08:00 – 09:00 Breakfast
09:00 – 09:30 Ride preparations
09:30 – 12:00 Warm up, climbs, various intervals
12:00 – 13:00 Lunch
14:00 – 18:00 Team Time Trial efforts, Lead-out trains
18:00 – 19:00 Stetching, showers, dinner preparations
19:00 – 20:00 Dinner
20:00 – 22:00 Team building
23:00 – 24:00 Lights out

The climbs
I’m far from a true climb connoisseur but I’d love to be one day. I think every climb has its own charm. I’m an addict to thin air, ears popping and heavy breathing. I think climbs should be climbed at speed and I love tight hairpins that challenge you to keep your velocity. While lacking in ruthless elevation, Majorca has a variety of climbs with switchbacks seem endless.

Lluc
Smooth tarmac. Winding roads. Perfect gradient. This is one of my favourite climbs on the island. It’s a visually beautiful climb and every turn feels balanced.

During one of our interval days, I completed my strength sets in this climb, going seven minutes with 50 cadence at threshold then shifting into a one-minute sprint to train on lifting the pace with lactate-filled legs. If it weren’t for the views – that last one minute would feel so awfully long.

Sollér-Orient
The climb from Sollér to Orient is what I imagine french climbs to be. Long straights with wide corners that are mindblowingly steep on the inside.

I’ve never ridden France, so I wouldn’t know – but visualize yourself climbing these kinds of roads with a sun setting behind you, your gilet flapping open and the salty residue of dried sweat on your sunburned skin.

If there’s one thing that I can really long to during the cold scandinavian winters, it’s climbs like this. Long climbs that persuade you into suffering in every corner. That stops you from calculating your effort and talks you into going as hard as you possibly can.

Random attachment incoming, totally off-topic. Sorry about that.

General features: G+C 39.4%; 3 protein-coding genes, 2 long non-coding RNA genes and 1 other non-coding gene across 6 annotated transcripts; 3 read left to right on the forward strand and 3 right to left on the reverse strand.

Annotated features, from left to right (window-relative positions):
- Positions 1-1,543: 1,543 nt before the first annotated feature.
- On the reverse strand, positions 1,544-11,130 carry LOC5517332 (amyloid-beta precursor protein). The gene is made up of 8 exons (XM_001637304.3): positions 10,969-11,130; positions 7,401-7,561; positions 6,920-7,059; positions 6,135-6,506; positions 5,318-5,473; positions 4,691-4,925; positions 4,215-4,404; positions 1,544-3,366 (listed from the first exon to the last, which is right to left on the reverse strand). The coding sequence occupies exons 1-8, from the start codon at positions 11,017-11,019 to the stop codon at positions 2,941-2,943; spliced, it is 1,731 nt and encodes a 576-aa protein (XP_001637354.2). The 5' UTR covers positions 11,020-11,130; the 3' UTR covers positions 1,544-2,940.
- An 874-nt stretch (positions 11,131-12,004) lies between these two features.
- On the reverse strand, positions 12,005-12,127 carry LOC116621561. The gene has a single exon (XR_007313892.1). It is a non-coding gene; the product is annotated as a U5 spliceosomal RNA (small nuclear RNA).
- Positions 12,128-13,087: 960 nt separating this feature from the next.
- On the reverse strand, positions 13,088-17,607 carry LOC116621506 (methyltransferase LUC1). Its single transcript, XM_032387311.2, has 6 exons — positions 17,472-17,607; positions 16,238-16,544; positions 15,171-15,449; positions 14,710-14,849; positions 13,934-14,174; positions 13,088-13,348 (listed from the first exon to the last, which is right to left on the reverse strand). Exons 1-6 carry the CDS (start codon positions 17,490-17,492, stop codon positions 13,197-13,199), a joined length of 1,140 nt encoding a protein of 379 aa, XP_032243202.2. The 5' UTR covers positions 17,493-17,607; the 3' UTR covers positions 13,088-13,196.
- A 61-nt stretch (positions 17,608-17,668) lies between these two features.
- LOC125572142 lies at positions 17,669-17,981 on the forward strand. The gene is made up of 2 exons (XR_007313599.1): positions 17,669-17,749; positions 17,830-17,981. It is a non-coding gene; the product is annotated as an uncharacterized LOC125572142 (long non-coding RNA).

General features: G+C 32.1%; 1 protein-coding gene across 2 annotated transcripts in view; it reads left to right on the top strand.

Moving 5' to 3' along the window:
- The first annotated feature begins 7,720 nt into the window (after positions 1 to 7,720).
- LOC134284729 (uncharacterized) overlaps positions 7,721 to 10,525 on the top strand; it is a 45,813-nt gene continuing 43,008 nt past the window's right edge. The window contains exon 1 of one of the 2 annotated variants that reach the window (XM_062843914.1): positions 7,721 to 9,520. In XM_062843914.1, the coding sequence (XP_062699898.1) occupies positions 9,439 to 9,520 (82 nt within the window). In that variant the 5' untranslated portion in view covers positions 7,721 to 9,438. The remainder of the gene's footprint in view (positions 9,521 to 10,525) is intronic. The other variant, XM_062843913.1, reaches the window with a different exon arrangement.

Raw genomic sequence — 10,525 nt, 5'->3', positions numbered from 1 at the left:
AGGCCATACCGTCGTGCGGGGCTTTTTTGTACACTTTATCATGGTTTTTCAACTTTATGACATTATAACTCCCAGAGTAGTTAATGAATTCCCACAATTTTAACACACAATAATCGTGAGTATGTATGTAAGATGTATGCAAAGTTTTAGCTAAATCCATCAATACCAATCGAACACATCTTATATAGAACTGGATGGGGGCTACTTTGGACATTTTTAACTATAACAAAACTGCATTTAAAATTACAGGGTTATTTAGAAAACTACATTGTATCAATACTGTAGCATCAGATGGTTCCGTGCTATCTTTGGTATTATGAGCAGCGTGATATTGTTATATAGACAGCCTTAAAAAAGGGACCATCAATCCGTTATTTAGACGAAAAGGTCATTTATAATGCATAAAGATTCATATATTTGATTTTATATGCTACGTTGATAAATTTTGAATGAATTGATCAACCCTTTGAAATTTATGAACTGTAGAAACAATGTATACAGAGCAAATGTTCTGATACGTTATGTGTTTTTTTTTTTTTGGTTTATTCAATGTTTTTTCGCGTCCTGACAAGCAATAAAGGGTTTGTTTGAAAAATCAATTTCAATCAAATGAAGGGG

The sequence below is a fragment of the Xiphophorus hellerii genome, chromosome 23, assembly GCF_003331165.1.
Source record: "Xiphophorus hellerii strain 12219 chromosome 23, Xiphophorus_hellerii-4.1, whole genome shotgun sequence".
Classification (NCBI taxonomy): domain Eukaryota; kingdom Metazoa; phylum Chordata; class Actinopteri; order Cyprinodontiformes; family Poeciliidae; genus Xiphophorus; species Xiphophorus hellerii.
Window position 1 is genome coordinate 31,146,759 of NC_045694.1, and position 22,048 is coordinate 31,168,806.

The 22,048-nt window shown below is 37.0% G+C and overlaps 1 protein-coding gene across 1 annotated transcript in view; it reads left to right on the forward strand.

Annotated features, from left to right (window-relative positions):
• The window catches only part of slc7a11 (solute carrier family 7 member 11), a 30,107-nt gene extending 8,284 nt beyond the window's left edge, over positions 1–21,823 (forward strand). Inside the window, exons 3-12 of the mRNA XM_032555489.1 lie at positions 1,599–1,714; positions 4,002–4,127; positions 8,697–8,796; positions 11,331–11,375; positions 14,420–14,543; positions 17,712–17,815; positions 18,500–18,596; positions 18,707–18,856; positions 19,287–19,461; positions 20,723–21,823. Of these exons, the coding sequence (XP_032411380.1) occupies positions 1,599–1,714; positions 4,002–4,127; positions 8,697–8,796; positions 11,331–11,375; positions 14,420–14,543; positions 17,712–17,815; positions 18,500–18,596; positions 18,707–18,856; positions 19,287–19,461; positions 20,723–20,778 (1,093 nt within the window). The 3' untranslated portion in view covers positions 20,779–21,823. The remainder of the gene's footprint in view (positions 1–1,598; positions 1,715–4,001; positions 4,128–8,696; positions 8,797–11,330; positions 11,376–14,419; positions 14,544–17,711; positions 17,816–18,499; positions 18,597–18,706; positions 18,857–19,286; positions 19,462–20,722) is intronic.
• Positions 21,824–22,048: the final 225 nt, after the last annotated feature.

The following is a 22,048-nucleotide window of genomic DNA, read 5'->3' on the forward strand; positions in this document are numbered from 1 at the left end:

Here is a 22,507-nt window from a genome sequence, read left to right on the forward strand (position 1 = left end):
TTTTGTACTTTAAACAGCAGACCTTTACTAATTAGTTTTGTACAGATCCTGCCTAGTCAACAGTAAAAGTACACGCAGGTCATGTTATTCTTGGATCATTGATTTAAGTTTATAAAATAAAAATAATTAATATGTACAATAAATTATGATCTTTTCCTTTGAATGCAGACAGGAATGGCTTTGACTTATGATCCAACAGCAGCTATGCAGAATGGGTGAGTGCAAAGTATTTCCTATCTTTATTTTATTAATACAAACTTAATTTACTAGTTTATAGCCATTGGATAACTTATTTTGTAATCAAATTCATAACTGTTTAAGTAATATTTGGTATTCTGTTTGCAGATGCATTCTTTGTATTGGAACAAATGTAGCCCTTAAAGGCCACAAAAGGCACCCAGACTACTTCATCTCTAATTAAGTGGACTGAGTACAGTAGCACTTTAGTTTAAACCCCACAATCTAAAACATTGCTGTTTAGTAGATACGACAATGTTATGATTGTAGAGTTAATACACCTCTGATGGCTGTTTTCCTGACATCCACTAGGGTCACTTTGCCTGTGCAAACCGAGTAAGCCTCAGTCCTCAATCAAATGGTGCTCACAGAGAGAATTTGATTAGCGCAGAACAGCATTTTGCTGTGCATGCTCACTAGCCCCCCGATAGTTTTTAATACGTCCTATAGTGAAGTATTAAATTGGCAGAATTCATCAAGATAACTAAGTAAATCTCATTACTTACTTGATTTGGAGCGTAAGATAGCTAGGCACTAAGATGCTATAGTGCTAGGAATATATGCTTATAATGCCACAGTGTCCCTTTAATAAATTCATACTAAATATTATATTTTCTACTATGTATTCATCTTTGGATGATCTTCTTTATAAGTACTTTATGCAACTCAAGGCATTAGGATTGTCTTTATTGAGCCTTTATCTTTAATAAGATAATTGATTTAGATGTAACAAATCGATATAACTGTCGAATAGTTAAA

Meet Mr. Jens Voight before doing the TT up Sa Calobra!

Coll de Reis
Some of you might not know what peak Coll de Reis is, but it has another name, too. Sa Calobra, one of the queen climbs in Majorca offer 9.4km of steep (7.1% in average, in fact) hairpins.

Unfortunately, Sa Calobra was climbed during a internal time trial race and I was unable to count anything but the seconds until my demise. I did however notice that this was the most magnificent climb I’ve ever done – even compared to climbs like Pico de las Nieves and El Teide.

The rides

Day one – Warm up ride

Day two – Climb intervals, leadout trains

Day three – Strength intervals, 5x8min

Day four – Rainy echelons and TTT efforts

Day five – Sa Calobra TT

Day six – Long ride, last 90min close to threshold

Day seven – Photo ride

worth sharing?

Name: Emil Rosenberg
Age: 23
Lives in: Nacka, Stockholm, Sweden
Bicicles: Specialized S-WORKS Tarmac SL4, Specialized S-WORKS Shiv TT
About Emil: ”My passion for cycling is the challenge that puts your physical and mental capabilities to its absolute edge. I strive to capture the elegance of the hardest sport in the world. I’m fortunate to have a local TT circus nearby with weekly wednesday races and I attend as many as I can.”